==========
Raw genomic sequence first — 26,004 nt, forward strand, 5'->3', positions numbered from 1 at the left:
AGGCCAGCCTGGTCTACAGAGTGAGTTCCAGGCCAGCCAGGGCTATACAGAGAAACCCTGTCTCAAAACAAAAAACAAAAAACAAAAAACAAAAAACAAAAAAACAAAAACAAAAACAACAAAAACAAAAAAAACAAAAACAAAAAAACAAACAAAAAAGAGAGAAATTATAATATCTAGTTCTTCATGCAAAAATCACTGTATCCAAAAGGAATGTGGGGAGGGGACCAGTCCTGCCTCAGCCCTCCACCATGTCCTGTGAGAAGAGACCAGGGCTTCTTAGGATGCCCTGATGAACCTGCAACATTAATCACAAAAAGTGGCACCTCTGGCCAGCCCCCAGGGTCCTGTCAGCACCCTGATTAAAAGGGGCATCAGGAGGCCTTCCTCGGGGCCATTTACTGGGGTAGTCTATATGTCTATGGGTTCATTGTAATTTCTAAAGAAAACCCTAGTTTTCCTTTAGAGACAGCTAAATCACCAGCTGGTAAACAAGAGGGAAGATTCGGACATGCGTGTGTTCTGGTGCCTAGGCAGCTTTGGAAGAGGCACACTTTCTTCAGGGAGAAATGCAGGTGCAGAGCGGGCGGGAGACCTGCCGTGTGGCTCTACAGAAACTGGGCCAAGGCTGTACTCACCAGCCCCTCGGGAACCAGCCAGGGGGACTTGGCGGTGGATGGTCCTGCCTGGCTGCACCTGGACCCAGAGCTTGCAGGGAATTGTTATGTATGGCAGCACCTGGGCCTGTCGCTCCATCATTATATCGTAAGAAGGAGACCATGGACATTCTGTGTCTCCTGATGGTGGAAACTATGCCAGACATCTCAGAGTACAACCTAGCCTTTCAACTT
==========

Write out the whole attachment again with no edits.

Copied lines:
Raw genomic sequence first — 26,004 nt, forward strand, 5'->3', positions numbered from 1 at the left:
AGGCCAGCCTGGTCTACAGAGTGAGTTCCAGGCCAGCCAGGGCTATACAGAGAAACCCTGTCTCAAAACAAAAAACAAAAAACAAAAAACAAAAAACAAAAAAACAAAAACAAAAACAACAAAAACAAAAAAAACAAAAACAAAAAAACAAACAAAAAAGAGAGAAATTATAATATCTAGTTCTTCATGCAAAAATCACTGTATCCAAAAGGAATGTGGGGAGGGGACCAGTCCTGCCTCAGCCCTCCACCATGTCCTGTGAGAAGAGACCAGGGCTTCTTAGGATGCCCTGATGAACCTGCAACATTAATCACAAAAAGTGGCACCTCTGGCCAGCCCCCAGGGTCCTGTCAGCACCCTGATTAAAAGGGGCATCAGGAGGCCTTCCTCGGGGCCATTTACTGGGGTAGTCTATATGTCTATGGGTTCATTGTAATTTCTAAAGAAAACCCTAGTTTTCCTTTAGAGACAGCTAAATCACCAGCTGGTAAACAAGAGGGAAGATTCGGACATGCGTGTGTTCTGGTGCCTAGGCAGCTTTGGAAGAGGCACACTTTCTTCAGGGAGAAATGCAGGTGCAGAGCGGGCGGGAGACCTGCCGTGTGGCTCTACAGAAACTGGGCCAAGGCTGTACTCACCAGCCCCTCGGGAACCAGCCAGGGGGACTTGGCGGTGGATGGTCCTGCCTGGCTGCACCTGGACCCAGAGCTTGCAGGGAATTGTTATGTATGGCAGCACCTGGGCCTGTCGCTCCATCATTATATCGTAAGAAGGAGACCATGGACATTCTGTGTCTCCTGATGGTGGAAACTATGCCAGACATCTCAGAGTACAACCTAGCCTTTCAACTT